We have found an interesting Argentinian website called UniversoJUS that aims to be the “universe’s largest repository of legal standards”.
This website contains large amounts of legal information, especially concerning laws in South America. Since we are not experts in these matters, we can neither assess the practical value of this information for lawyers, nor whether the information is “up to date”.
In any case, the articles dedicated to the peninsular Basque Fueros attracted our attention. We found 4 entries on the subject:
- Definition of the Fueros of Navarre
- Definition of the General Fuero of Navarre
- Definition of the Fueros of the Basque Provinces
- Definition of the Fuero of Biscay
The first thing we noticed was the difficulty to explain in a few paragraphs the complexity of the traditional Basque legal system and how it was linked (or removed, in most cases) by armed forces, to the legal structure of the Spanish “Nation“- invented in 1808 by the Constitution of Cadiz.
But what was most striking was the clarity with which the text concerning the Fueros of Biscay defined the revolutionary character of the legislative corpus created to protect the civil rights of the inhabitants of Biscay, as well as how article explains the Fueros’ clear desire to be the legal support of Biscay’s own constitutional regime. A vision of the Fuero that coincides with that of Élisée Reclus, the French geographer and anarchist, member of the First International, and creator of Social Geography
However, the text forgets to cite the cornerstone on which the whole system of rights that were applied to the people of Biscay was based on until the Abolition of the Fuero. We’re referring to the principle of Universal nobility, which was the way to guarantee, in times of the Old Regime, some basic rights to all people born in the Feudal State of Biscay (Señorío). These unique rights were not granted to those born outside the borders of Biscay.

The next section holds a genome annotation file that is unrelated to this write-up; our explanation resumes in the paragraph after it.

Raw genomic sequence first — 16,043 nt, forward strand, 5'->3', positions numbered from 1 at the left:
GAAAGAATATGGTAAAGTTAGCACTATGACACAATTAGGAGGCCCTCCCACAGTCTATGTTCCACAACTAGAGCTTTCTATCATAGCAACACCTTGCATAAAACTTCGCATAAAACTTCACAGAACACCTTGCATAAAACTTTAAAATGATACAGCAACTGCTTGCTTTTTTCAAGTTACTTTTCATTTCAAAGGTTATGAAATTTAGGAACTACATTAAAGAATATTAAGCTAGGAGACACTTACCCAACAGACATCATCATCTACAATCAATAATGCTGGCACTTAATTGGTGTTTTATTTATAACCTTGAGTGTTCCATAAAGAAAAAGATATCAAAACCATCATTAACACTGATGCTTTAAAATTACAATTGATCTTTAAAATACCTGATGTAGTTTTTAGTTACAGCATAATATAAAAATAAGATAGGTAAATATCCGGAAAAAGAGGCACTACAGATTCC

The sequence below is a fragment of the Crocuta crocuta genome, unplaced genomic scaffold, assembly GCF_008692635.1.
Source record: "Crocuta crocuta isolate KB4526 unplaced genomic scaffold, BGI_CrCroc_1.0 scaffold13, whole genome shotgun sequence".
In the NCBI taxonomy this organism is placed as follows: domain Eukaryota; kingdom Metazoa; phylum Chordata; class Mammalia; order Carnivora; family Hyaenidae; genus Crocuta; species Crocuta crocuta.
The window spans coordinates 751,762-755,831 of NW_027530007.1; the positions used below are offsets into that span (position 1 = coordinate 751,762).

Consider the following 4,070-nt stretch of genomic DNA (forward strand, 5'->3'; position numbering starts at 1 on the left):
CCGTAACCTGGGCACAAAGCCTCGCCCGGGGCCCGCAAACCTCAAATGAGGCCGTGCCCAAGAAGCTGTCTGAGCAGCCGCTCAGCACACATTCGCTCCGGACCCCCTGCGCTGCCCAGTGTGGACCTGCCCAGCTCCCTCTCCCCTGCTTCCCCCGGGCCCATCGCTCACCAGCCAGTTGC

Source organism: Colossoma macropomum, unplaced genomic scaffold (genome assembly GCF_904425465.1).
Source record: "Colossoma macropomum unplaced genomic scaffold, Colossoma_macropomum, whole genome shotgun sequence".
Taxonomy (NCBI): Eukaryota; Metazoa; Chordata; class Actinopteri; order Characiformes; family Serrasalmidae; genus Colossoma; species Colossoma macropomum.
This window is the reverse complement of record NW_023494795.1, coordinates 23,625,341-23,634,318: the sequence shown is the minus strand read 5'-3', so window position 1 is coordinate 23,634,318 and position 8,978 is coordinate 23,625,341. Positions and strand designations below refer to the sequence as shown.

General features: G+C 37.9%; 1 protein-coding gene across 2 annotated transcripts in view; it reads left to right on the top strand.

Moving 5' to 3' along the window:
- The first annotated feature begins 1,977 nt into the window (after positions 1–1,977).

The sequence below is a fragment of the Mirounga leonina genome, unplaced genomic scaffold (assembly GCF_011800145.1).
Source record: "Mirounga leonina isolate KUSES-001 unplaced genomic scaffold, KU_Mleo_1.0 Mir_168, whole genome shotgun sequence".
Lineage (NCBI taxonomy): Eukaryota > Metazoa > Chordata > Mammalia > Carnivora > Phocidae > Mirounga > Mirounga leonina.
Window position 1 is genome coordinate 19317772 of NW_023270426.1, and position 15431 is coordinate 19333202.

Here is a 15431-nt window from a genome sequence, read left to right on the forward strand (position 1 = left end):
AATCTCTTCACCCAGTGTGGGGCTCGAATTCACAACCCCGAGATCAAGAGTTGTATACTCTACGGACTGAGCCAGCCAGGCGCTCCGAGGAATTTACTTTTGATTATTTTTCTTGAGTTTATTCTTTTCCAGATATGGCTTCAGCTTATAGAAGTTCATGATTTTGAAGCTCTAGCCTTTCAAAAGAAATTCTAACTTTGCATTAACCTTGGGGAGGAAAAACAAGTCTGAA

The article also forgets to explain that the Law of 1526 is nothing but a mere compilation of previous rules issued by the people of Biscay from time immemorial.
Despite the above, it is well worth quoting the following paragraph (from UniversoJUS) concerning those aforementioned rights:
It is worth remembering various provisions of this old Code. The law 12 tit. I, prohibits torture and the threat thereof; Law 25, tit.XI, bans the confiscation of property; Law 26 of the same title exceeds the Magna Carta (Constitution) and governs the Habeas Corpus Act by saying: “No Prestamero (ecclesiastical person), nor merino (judge), nor any executor is allowed to arrest anyone without a warrant issued by a competent judge, except in cases of in flagrante crimes. Should they do so and should the judge order his release, he will be released, whatever the cause or debts he is imprisoned for”. The inviolability of the home was also established (in the law 4f, tit.XVI) centuries ago, before the French Revolution, with the following wording: “because it is a matter of justice that each home represents a shelter for those who live in it, and given that the Basques are notorious noblemen, no debt, other than deriving from a crime, can lead to imprisonment nor to execute any assets, weapons or horses in their homes, and that in Biscay, except for debt offense, nor prestamero, nor merino nor executor is allowed to execute any action, except for entering into their home accompanied by a unarmed Notary Public in order to check which assets are there; being allowed to deny their entrance without fear or shame; however, if such executor shows an order issued by a competent judge for arresting a criminal, and therefore need to enter the home, they are entitled to it, without the right to deny any such entrance “.
This was an extraordinary political model for its time, which caught the attention of John Adams, the second president of the United States of America, and one of the fathers of the US Constitution.